Lowering High Blood Pressure Naturally | Part 1


Welcome to this blog series on lowering high blood pressure, aka hypertension. Last month we covered hypotension (low blood pressure) so check that out if that sounds more like you.
For part one of this blog series, we are covering :

  • What is high blood pressure?
  • The symptoms of high blood pressure
  • The causes

What is Blood Pressure?

Blood pressure is measured in millimetres of mercury (mmHg) and is given as 2 numbers:

systolic pressure – this is the pressure in the arteries when the heart is pumping blood out

diastolic pressure – this is the pressure when your heart rests between beats.

As a general guide:

normal blood pressure is considered to be between 90/60mmHg and 120/80mmHg

high blood pressure is considered to be 140/90mmHg or higher

low blood pressure is considered to be 90/60mmHg or lower

If you find that your reading is between 120/80mmHg and 140/90mmHg, you may be at risk of developing high blood pressure.

Lowering High Blood Pressure Naturally  - persons arm laid out on table having blood pressure read

What is High Blood Pressure?

As the name would suggest, hypertension or high blood pressure is when your blood pressure is consistently too high.
It occurs when your heart pumps blood around the body at a higher pressure than what is considered normal.

The higher your blood pressure and the longer it is left uncontrolled, the greater the damage can be.
Because of the excessive pressure on the artery walls caused by high blood pressure, it can actually damage your blood vessels as well as your organs.

Hypertension is linked to coronary heart disease, strokes, aneurysms, heart attacks, metabolic disorders and even dementia, so it’s definitely something you want to keep an eye on.

Let’s cover everything you need to know about symptoms, causes and natural treatments for hypertension.

Symptoms of High Blood Pressure

Scarily enough, high blood pressure is often known as the ‘silent killer’ because it doesn’t tend to show any signs or symptoms. Because of this, it is incredibly common to not even know you have it. The only way to know for sure whether it’s high is to have your blood pressure tested by a doctor.

Occasionally, if you have extremely high blood pressure, you may notice some symptoms. These range from breathlessness, dizziness and fatigue.
Don’t wait to see if symptoms appear if you think you might have it because they won’t arrive.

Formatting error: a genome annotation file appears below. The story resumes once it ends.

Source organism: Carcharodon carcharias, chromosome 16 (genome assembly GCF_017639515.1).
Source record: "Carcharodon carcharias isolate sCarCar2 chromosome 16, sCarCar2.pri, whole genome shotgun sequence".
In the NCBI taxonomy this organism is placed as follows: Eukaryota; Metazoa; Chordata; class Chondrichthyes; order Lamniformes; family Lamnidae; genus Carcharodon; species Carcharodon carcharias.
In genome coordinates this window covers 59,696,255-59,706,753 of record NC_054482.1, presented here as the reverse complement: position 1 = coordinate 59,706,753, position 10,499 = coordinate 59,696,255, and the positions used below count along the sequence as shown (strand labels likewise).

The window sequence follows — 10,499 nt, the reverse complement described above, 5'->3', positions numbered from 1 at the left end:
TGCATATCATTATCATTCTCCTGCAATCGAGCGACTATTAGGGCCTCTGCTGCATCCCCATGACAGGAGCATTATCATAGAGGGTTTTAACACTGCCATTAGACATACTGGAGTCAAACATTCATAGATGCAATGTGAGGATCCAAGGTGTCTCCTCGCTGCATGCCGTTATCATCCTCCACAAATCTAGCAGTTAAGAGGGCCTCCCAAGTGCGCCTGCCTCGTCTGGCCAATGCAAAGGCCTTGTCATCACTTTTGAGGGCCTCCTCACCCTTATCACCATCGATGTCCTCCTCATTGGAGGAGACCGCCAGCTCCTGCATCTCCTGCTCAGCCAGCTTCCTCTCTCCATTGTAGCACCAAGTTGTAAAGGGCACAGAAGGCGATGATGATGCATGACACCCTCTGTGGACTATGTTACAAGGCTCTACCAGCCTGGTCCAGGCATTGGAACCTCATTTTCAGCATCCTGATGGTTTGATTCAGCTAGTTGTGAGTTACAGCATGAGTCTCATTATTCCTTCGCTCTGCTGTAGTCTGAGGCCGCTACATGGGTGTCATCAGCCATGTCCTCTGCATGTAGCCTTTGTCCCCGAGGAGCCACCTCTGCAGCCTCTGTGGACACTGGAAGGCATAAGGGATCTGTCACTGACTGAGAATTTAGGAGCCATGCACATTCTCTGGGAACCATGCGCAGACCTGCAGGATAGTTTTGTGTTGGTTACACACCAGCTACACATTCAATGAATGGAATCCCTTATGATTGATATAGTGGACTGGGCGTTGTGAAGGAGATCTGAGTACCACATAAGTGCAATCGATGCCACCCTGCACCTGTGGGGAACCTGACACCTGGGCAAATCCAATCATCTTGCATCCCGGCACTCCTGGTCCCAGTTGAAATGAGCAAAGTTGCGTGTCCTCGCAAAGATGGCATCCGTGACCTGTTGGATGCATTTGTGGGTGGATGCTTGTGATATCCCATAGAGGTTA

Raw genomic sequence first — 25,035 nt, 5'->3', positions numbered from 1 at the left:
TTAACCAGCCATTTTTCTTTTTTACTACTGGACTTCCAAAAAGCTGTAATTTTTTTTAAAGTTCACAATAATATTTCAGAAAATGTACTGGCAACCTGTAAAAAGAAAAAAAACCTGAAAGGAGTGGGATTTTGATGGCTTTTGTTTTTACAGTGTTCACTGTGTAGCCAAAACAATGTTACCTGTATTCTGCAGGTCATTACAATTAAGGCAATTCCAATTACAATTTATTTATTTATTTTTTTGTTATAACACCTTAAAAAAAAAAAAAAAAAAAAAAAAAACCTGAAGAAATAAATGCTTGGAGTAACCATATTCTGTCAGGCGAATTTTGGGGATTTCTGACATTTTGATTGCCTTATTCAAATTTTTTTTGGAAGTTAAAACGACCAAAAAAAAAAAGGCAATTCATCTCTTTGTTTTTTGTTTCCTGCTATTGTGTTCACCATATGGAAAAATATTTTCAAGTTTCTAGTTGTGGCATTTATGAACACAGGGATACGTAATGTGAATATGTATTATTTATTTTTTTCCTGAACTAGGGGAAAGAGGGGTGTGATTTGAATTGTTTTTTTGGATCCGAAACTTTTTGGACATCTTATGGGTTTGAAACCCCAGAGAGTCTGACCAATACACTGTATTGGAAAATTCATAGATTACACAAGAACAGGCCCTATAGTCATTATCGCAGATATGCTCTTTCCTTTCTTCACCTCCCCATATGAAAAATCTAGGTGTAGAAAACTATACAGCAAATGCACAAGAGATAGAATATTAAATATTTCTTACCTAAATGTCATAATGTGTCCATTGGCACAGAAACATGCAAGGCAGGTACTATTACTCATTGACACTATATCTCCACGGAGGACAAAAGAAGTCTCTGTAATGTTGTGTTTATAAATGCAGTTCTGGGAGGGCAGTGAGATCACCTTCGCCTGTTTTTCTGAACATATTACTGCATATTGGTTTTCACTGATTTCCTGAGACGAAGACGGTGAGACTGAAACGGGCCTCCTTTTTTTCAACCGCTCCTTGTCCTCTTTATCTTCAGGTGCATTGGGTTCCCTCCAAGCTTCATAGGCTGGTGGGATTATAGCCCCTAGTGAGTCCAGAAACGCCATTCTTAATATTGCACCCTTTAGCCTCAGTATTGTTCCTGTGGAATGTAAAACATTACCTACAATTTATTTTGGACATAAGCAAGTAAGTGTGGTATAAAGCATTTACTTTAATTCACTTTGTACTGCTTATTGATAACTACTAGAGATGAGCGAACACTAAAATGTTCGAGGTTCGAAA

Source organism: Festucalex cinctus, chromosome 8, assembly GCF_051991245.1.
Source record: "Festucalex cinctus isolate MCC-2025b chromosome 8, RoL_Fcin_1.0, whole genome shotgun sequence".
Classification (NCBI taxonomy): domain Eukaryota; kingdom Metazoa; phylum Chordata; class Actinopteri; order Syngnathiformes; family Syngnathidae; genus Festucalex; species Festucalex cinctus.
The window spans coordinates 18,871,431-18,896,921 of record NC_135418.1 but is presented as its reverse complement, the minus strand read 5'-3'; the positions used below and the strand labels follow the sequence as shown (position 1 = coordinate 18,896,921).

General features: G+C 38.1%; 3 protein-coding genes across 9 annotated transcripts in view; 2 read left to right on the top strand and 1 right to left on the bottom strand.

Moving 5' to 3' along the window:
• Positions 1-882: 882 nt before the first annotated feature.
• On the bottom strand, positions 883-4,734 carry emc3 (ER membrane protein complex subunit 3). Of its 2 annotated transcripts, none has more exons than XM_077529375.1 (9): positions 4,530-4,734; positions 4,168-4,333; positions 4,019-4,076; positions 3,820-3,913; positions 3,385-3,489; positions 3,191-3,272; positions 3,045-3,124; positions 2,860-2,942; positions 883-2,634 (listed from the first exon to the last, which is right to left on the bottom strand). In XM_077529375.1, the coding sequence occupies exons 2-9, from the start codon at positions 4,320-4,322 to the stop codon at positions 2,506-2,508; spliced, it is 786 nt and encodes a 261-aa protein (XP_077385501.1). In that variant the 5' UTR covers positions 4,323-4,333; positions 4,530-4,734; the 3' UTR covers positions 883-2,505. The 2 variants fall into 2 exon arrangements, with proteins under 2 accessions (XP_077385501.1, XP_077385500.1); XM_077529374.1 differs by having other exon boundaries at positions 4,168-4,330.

Causes of High Blood Pressure

We don’t actually know the exact cause of high blood pressure, however, we do know about several lifestyle and dietary habits that are known to lead to higher blood pressure.
Here’s a small list of some common things that may contribute to higher blood pressure:

Lowering High Blood Pressure Naturally  - woman with hands in her hair looking stressed at computer screen


Stress and also stress-related habits such as smoking, drinking alcohol or stress eating can lead to further increases in blood pressure.
When we are stressed our body produces a surge of hormones that temporarily increase our blood pressure and cholesterol levels. Furthermore, adrenaline causes our heart to beat faster and our blood vessels to narrow.

Lack of Physical Activity

Inactivity is linked to having a higher heart rate. The higher your heart rate, the harder our hearts must work with each contraction.


High blood pressure often runs in families.


Long-term Sleep Deprivation

Being Overweight or Obese

The more a person weighs, the more blood they need to supply oxygen and nutrients to all the tissues. As a result, the amount of blood flow through the blood vessels increases, therefore so does the pressure on the artery walls.


We can’t do anything about this one, but it is common that the risk of high blood pressure increases as we age.
Once we hit around 65, it’s important to keep a steady eye on any changes in blood pressure.

Glass of wine being poured

Excessive alcohol

Although the word excessive makes it seem like you’d have to drink a lot, in fact going over one drink a day for women and two for men is really the definition here.
Alcohol doesn’t do our hearts any favours, and in fact, over time, heavy drinking or binge drinking can damage our beloved hearts.


I don’t think it’ll come as a surprise to anyone that smoking is not good for us. It has a detrimental effect on many areas of the body, but certainly our hearts. Smoking not only raises blood pressure over time, but also increases the risk of atherosclerosis. This is where plaques build up in the walls of arteries.

Too Much Salt

Too much sodium in our diet can cause our body’s to retain fluid, which increases blood pressure.


High blood pressure is particularly common among people of African heritage.

Some Medication

Particular Chronic Conditions

Some chronic conditions also may increase our risk of high blood pressure, including kidney disease, diabetes and sleep apnoea.


Sometimes pregnancy contributes to high blood pressure as well.

And that’s it for Part One of Lowering High Blood Pressure Naturally.
Check out part 2 and 3 here:

And Finally…

Emily Nöth

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Please remember that you should always obtain the all-clear from your doctor before starting any new supplement plan or diet if you’re on any medication